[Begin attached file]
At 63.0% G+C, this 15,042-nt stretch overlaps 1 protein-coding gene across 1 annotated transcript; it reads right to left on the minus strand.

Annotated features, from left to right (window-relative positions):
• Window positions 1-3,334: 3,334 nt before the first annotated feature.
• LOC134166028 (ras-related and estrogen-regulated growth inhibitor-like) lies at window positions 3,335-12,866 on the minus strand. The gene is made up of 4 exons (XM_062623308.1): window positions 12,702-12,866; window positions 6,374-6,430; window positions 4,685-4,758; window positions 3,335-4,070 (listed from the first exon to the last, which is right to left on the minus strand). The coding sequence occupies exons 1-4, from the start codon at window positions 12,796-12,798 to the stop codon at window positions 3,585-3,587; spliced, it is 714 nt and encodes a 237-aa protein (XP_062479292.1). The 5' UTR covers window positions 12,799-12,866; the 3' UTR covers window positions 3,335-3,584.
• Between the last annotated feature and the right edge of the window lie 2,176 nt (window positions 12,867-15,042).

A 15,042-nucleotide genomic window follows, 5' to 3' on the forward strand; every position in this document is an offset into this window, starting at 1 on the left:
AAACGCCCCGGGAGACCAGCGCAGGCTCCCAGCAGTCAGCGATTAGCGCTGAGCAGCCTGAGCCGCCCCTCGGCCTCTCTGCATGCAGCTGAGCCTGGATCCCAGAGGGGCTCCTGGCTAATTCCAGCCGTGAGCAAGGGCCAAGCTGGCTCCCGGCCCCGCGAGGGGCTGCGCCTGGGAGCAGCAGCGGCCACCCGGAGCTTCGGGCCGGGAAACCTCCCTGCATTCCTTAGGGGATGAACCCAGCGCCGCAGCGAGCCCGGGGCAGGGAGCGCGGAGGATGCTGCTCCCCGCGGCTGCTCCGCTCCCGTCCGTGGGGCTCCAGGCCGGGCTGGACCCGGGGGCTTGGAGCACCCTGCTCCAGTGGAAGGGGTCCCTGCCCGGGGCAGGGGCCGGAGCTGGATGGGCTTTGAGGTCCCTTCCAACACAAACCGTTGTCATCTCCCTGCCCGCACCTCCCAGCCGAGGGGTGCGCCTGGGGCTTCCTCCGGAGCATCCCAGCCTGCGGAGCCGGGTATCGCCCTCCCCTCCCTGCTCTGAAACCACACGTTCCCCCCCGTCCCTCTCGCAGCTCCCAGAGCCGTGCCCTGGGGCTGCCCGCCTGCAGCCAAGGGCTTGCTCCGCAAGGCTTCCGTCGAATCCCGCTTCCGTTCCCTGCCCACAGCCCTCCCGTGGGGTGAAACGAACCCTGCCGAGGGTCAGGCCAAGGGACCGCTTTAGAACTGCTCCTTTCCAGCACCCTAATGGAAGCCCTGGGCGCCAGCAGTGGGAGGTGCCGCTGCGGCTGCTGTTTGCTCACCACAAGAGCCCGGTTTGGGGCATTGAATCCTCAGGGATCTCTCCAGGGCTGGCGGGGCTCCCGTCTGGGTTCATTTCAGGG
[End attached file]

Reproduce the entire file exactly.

At 63.0% G+C, this 15,042-nt stretch overlaps 1 protein-coding gene across 1 annotated transcript; it reads right to left on the minus strand.

Annotated features, from left to right (window-relative positions):
• Window positions 1-3,334: 3,334 nt before the first annotated feature.
• LOC134166028 (ras-related and estrogen-regulated growth inhibitor-like) lies at window positions 3,335-12,866 on the minus strand. The gene is made up of 4 exons (XM_062623308.1): window positions 12,702-12,866; window positions 6,374-6,430; window positions 4,685-4,758; window positions 3,335-4,070 (listed from the first exon to the last, which is right to left on the minus strand). The coding sequence occupies exons 1-4, from the start codon at window positions 12,796-12,798 to the stop codon at window positions 3,585-3,587; spliced, it is 714 nt and encodes a 237-aa protein (XP_062479292.1). The 5' UTR covers window positions 12,799-12,866; the 3' UTR covers window positions 3,335-3,584.
• Between the last annotated feature and the right edge of the window lie 2,176 nt (window positions 12,867-15,042).

A 15,042-nucleotide genomic window follows, 5' to 3' on the forward strand; every position in this document is an offset into this window, starting at 1 on the left:
AAACGCCCCGGGAGACCAGCGCAGGCTCCCAGCAGTCAGCGATTAGCGCTGAGCAGCCTGAGCCGCCCCTCGGCCTCTCTGCATGCAGCTGAGCCTGGATCCCAGAGGGGCTCCTGGCTAATTCCAGCCGTGAGCAAGGGCCAAGCTGGCTCCCGGCCCCGCGAGGGGCTGCGCCTGGGAGCAGCAGCGGCCACCCGGAGCTTCGGGCCGGGAAACCTCCCTGCATTCCTTAGGGGATGAACCCAGCGCCGCAGCGAGCCCGGGGCAGGGAGCGCGGAGGATGCTGCTCCCCGCGGCTGCTCCGCTCCCGTCCGTGGGGCTCCAGGCCGGGCTGGACCCGGGGGCTTGGAGCACCCTGCTCCAGTGGAAGGGGTCCCTGCCCGGGGCAGGGGCCGGAGCTGGATGGGCTTTGAGGTCCCTTCCAACACAAACCGTTGTCATCTCCCTGCCCGCACCTCCCAGCCGAGGGGTGCGCCTGGGGCTTCCTCCGGAGCATCCCAGCCTGCGGAGCCGGGTATCGCCCTCCCCTCCCTGCTCTGAAACCACACGTTCCCCCCCGTCCCTCTCGCAGCTCCCAGAGCCGTGCCCTGGGGCTGCCCGCCTGCAGCCAAGGGCTTGCTCCGCAAGGCTTCCGTCGAATCCCGCTTCCGTTCCCTGCCCACAGCCCTCCCGTGGGGTGAAACGAACCCTGCCGAGGGTCAGGCCAAGGGACCGCTTTAGAACTGCTCCTTTCCAGCACCCTAATGGAAGCCCTGGGCGCCAGCAGTGGGAGGTGCCGCTGCGGCTGCTGTTTGCTCACCACAAGAGCCCGGTTTGGGGCATTGAATCCTCAGGGATCTCTCCAGGGCTGGCGGGGCTCCCGTCTGGGTTCATTTCAGGG